“The titillation factor of the show is striking…”
The other day, I was surprised to read that Nirvana’s Nevermind album was released twenty years ago. Has that much time really gone by since my high school friends and I donned plaid shirts and made moon-eyes at boys playing Nirvana covers in local bands? Gulp. It seemed timely that the latest exhibition at The Art Bar at Toronto’s Gladstone Hotel featured a collective named for a Nirvana song. And that the theme of the collective’s recent photo shoot in Vice magazine, many of whose images are in the show, was crushes.
The international collective Ardorous is spearheaded by eighteen-year-old Petra Collins, an incoming OCADU student. I was eager to catch the show before it closed today, to support young female artists and to see what all the buzz was about. The collective’s first exhibition is called In Bloom. Given my fixation on signifiers of femininity in my own work, I was keen to see a show emphasizing “girly imagery of flowers, hearts and the colour pink” (1). The curatorial statement noted that the show was a “response to what has been ingrained in our hearts as ‘feminine’ which we have chosen to embrace and celebrate.” (2) Not knowing if ‘we’ meant society or the collective, I felt some trepidation. The word ‘celebrate’ had come up recently in another curatorial text, in relation to Alex Prager’s CONTACT installation, and that didn’t jibe so well with me. It was unclear whether In Bloom would be a critique of society’s celebration of femininity and be heavy on irony, or if it would simply be a celebration.
The show struck me not as ironic but as—to use 2.0 parlance—WYSIWYG. The soft focus and 1960s-style colour of the photographs make them easy on the eyes, but what defines them as eye candy is the subject matter. The statement for the collective explains the origin of its name beyond its namesake by including the definition of ardour (sexual excitement and a temporary feeling of warmth). The titillation factor of the show is striking: young women in the shower, a young woman’s buttocks poking out of denim shorts, long blond hair brushing against the waistband of a pair of tighty whities, etc. It made me wonder, does placing images of sexy young women in a bar complicate the art viewing experience? There was one gratuitous online comment about the collective that turned my stomach, causing me to doubt whether the combination of alchohol and these images is advisable. Also, in light of the recent controversy surrounding ten-year-old model, Thylane Loubry Blondeau in Paris Vogue, how young is too young for sexy photos? In spite of a risqué reading, there is an earnest quality throughout In Bloom that is a welcome change to the plethora of garish images exploiting sexuality and going viral these days. Perhaps fresh-faced sexuality verges on “girl power” (3) after all, because the young women are controlling their presentation as in classic boudoir photos. ‘Boy of my dreams’ hand-written over the pubic area on floral cotton briefs is far less disturbing than the phrases silkscreened onto store bought underwear; obsessive though it may be, the writer is thinking with her own mind. Or heart. Or libido.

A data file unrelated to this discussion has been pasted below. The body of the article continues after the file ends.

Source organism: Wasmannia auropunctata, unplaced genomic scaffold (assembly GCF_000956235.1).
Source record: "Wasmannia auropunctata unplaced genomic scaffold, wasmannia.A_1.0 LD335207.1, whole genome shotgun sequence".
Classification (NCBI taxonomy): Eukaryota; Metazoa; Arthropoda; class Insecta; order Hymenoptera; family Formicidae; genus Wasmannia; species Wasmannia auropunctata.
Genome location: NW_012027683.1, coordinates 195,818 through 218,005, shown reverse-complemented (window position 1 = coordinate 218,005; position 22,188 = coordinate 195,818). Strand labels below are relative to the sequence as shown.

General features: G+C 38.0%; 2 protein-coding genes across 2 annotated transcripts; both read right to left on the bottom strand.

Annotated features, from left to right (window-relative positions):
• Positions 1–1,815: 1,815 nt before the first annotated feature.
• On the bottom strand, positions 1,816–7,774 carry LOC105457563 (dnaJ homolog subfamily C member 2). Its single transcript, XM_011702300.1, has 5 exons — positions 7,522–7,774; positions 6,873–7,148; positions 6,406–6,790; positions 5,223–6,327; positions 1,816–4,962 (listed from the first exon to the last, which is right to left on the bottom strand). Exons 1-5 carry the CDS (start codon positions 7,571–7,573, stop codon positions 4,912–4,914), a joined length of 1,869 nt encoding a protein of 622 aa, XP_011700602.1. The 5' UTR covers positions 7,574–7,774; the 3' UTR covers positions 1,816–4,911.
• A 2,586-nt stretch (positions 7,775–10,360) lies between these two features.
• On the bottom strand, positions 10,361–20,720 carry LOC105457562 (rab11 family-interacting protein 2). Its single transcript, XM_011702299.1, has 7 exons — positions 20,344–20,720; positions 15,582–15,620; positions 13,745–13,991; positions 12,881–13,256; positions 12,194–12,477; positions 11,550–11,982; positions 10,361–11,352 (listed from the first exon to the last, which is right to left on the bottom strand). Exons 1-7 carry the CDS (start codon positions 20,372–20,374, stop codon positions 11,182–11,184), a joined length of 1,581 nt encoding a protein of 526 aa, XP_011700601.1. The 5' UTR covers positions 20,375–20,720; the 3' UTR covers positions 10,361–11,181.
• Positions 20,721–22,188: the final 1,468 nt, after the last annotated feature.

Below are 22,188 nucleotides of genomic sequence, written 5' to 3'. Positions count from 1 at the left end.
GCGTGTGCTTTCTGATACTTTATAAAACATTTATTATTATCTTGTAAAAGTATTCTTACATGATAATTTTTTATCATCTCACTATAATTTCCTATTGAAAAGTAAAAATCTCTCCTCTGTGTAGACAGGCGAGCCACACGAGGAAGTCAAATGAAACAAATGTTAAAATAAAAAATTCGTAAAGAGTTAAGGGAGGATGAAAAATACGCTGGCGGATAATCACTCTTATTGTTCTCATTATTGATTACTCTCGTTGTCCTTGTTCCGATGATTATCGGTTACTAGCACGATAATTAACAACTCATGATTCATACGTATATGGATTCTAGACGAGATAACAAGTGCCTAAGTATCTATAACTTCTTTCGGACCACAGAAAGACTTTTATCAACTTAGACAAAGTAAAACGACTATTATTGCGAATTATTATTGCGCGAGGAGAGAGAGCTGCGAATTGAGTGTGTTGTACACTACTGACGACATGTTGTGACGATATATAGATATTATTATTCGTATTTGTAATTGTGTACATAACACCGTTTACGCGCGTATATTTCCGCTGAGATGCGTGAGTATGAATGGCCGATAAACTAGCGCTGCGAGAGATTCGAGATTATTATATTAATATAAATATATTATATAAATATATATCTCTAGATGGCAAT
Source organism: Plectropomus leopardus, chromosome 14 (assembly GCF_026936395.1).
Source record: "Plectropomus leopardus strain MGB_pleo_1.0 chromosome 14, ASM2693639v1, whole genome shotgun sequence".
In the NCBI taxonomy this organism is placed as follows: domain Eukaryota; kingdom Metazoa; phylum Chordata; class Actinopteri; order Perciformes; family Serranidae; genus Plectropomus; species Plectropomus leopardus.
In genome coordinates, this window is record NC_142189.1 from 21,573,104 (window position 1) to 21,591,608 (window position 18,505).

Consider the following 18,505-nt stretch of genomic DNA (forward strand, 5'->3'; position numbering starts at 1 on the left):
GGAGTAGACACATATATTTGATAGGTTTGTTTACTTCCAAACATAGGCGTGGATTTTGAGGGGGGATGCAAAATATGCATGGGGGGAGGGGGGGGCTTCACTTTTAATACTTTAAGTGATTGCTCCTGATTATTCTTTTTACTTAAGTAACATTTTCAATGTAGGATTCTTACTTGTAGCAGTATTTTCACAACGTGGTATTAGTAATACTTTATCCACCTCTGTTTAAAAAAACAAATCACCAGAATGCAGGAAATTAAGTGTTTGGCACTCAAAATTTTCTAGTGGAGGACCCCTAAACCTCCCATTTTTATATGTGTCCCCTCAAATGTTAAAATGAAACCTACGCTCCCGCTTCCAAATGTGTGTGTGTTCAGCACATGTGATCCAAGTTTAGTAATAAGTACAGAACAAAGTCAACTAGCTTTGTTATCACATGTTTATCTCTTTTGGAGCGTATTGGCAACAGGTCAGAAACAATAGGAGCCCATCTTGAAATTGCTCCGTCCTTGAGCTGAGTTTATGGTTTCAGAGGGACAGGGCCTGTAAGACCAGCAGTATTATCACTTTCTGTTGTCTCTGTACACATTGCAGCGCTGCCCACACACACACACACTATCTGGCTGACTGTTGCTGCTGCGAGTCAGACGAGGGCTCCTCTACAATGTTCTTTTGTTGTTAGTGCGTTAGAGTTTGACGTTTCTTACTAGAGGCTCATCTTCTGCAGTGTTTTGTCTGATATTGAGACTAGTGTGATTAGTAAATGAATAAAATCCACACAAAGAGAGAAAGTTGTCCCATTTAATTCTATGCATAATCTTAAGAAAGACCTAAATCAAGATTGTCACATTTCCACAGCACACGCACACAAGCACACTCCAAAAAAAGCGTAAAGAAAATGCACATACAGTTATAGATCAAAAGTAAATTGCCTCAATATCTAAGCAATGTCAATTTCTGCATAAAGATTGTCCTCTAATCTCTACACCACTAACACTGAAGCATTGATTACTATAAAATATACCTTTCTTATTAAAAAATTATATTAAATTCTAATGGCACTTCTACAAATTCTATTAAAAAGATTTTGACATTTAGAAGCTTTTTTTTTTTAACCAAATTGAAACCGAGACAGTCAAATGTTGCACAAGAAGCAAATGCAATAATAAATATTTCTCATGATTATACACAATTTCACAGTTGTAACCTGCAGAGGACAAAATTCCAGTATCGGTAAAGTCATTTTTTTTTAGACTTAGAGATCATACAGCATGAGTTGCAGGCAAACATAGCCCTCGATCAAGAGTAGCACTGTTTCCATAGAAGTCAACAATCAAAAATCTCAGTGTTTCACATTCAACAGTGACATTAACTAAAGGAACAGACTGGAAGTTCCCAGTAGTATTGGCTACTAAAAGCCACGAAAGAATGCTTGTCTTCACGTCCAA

Mostly, however, I’m stumped by how the show portrays girl power, since the artists don’t seem to be fighting any of the restrictions placed on them. The one exception might be a photo by Swedish artist, Emma Arvida Bystorm of a young woman lying on the grass with her hands behind her head, with bright red lips, carefully coiffed hair, and unshaven armpits that buck Western convention. It’s the counterpart to the promotional image by the same artist used for the show: a close-up of a tangerine coloured bikini bottom, with sprawling pubic hairs that must have done wonders for attendance. Its title, Lolita, reveals cultural awareness. A risk of exhibiting at a young age is lacking sufficient artistic/cultural awareness: the image that comes to mind is from a heart-shaped montage of 4 x 6-inch prints without individual artists identified, in which two girls have their hair braided together in a fashion that is disturbingly derivative of Relation in Time (1977) by artist Marina Abramovic.
The show was so heavily focused on photography that it would have been stronger with one medium. Ardorous' website takes this approach and feels substantially more cohesive. Besides photographs, In Bloom included a few paintings and multiple floral headbands (the latter begs the question(s), "Is it art?" "Is it craft?" without like-minded works to build the case either way). Equally distracting was the Metro article on Collins, which was torn at the edges and attached to the wall in the middle of the show. Most distracting were the permanent botanicals strewn throughout the room, taking the interpretation of the ‘in bloom’ theme too far. The most curious installation of them was in a corner beside the montage of photos: on a pedestal surrounded by devotional candles, it functioned as a makeshift reliquary. On the one hand, you could regard it as a commentary on the veneration of youth and beauty (which is a bit strange considering the irreverent quality of the show). On the other hand, with business cards on top, it could easily be seen as self-aggrandizement.
(1) (2) (3) Curatorial text by Madelyne Beckles.
For images, see www.theardorous.com.